The Community Services District is facing unexpected bills and a pressing deadline to address a state classification of three of its dams as “high” hazards, though there’s no apparent risk for current Rancho Murieta homes. The CSD is challenging the classifications, a state reaction to last year’s near-collapse of Oroville Dam.
The state Department of Safety of Dams classified the Calero, Clementia and Michigan Bar No. 1 dams as “high” hazards – the second-worst classification.
“If you have a high hazard dam, you have to do an inundation flood study, and this is not easy work,” Paul Siebensohn, CSD director of field operations, told last week’s CSD Improvements Committee meeting. “This is complicated and expensive, and we’re going to have to contract this out.”
The state’s classifications:
- “Extremely high” – not levied against any CSD dam – anticipates considerable loss of human life and major impacts to infrastructure or property.
- “High” anticipates probable loss of human life and economic, environmental and lifeline losses.
- “Significant” does not anticipate any loss of human life, but it does envision the other impacts.
- “Low” anticipates no loss of human life and damage principally to a dam owner’s property.
Here are the state classifications for the CSD’s dams, followed by what the CSD believes the classifications should be:
- Calero: State classification: High | CSD recommendation: Significant
- Chesbro: State classification: Significant | CSD recommendation: Significant
- Clementia: State classification: High | CSD recommendation: Low
- Granlees: State classification: Low | CSD recommendation: Low
- Michigan Bar No. 1: State classification: High | CSD recommendation: Low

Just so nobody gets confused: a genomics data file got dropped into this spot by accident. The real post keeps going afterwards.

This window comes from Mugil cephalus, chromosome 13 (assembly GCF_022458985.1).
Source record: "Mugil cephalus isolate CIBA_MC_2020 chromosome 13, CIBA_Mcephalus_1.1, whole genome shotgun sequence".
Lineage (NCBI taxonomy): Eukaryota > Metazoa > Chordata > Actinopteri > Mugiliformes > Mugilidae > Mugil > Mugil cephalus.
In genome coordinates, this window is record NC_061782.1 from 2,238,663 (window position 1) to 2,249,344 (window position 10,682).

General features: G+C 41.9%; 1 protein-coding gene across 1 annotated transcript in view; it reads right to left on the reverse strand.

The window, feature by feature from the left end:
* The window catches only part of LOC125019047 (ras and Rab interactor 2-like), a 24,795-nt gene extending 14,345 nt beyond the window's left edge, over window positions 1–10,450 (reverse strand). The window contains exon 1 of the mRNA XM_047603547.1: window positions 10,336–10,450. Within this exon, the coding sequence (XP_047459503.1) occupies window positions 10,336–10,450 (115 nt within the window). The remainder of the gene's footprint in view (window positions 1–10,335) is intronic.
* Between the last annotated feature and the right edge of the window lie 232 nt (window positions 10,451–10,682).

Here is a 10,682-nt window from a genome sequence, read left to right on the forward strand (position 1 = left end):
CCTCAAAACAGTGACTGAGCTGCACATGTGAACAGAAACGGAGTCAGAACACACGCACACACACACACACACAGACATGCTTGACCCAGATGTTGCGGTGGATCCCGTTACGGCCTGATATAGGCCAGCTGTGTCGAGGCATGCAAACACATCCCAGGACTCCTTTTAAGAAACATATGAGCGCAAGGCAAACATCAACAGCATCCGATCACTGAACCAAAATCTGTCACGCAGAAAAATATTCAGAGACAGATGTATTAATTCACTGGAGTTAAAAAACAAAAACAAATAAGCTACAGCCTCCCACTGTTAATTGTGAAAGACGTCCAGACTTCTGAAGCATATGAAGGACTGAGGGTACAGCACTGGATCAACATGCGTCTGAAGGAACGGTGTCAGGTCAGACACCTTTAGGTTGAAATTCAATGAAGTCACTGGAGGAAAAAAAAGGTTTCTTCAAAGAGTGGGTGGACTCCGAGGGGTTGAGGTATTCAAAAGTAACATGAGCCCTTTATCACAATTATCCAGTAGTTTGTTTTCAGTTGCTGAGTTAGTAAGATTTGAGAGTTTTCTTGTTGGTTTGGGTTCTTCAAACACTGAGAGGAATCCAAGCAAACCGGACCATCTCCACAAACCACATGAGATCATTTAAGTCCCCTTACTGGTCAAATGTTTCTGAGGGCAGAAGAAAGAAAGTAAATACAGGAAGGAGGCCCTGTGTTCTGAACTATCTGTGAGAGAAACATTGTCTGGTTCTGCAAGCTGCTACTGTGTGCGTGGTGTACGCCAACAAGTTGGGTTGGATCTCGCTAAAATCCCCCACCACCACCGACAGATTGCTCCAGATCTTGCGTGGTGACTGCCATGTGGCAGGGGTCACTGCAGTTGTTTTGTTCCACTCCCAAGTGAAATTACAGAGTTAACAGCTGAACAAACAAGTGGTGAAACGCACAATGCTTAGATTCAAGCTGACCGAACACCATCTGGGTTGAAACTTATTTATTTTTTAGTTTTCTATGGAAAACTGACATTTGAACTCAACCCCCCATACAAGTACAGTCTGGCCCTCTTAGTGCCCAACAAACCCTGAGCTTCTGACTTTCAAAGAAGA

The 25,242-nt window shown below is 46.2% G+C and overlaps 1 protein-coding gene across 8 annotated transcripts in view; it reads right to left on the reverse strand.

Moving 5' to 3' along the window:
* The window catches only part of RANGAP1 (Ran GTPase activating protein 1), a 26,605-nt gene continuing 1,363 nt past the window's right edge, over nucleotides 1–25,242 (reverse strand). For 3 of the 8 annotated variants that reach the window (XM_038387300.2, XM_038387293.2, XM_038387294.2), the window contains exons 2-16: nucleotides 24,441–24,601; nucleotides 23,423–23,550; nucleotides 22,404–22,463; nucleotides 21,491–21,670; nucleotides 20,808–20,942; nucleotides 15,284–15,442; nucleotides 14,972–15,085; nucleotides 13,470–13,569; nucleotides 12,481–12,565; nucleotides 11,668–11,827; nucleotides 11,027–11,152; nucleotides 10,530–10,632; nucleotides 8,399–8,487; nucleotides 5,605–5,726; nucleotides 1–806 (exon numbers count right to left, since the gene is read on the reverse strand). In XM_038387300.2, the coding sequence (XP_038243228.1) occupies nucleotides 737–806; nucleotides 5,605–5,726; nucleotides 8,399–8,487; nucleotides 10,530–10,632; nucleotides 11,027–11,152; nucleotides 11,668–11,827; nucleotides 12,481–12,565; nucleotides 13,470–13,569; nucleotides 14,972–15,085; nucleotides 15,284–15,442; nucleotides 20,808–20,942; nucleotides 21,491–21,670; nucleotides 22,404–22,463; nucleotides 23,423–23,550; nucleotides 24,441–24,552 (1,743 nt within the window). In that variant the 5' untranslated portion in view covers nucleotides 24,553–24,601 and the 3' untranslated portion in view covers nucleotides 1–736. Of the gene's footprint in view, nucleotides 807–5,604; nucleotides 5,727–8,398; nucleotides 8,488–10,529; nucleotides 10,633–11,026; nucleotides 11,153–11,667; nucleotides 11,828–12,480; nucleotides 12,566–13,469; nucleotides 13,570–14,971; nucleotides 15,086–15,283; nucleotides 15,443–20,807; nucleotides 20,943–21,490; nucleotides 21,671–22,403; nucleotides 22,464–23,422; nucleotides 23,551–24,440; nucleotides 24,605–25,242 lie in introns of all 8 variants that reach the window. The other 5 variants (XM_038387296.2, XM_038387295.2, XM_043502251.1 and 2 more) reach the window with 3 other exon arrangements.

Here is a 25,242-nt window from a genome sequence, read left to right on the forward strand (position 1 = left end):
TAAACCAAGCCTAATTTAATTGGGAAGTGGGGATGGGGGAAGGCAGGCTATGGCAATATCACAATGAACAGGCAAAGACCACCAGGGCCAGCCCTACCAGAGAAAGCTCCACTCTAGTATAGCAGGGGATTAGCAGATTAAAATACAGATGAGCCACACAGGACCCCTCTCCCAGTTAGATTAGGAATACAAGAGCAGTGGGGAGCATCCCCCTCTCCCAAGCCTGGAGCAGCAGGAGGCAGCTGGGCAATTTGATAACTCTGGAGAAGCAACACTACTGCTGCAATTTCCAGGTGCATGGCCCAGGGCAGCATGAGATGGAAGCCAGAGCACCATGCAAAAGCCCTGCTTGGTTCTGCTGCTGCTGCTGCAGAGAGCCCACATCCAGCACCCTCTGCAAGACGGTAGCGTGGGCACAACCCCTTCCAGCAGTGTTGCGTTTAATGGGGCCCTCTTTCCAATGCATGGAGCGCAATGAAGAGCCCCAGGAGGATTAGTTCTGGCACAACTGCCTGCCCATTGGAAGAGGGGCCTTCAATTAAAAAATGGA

- Michigan Bar No. 2: State classification: Low | CSD recommendation: Low
Assessing the state’s action, Siebensohn said Calero is rated high because there’s a single home, outside Rancho Murieta, that might be impacted, even though that home didn’t flood in 1997's floods. Michigan Bar No. 1 has no property that would be impacted, he said. Clementia is rated high because a collapse there could flood the Cosumnes River, he said. Chesbro is rated “significant” because the water treatment plant is below the dam, he said.
Following unanimous Senate and Assembly approval, Gov. Brown last month signed AB 1270, which requires annual inspections of dams classified as significant, high or extremely high hazards, and requires inspections every two years for dams classified as low hazards.
After receiving the state classifications, Siebensohn said he challenged them to the state Department of Safety of Dams. They sent out a representative, who toured the dams with him, Siebensohn said.
Even if the dam called Michigan Bar No. 1 flooded, Siebensohn said, there are no downstream structures or properties likely to flood.
“I pointed this out and took him on the tour. ‘Yeah, it seems to make sense,’” Siebensohn quoted the representative as responding, “but they’re hesitant to change anything, so I’m still waiting on a formal response from them.”
He estimated the cost of studies at an unbudgeted $50,000, and Director Les Clark, a civil engineer by profession, said that estimate is probably at the low end of the possible range.
Siebensohn said his understanding of the filing rules is that if the dam is classified as a high risk, the study is due by year’s end; a lower classification would allow an additional year.
Siebensohn said there are no grants or funding available for this work.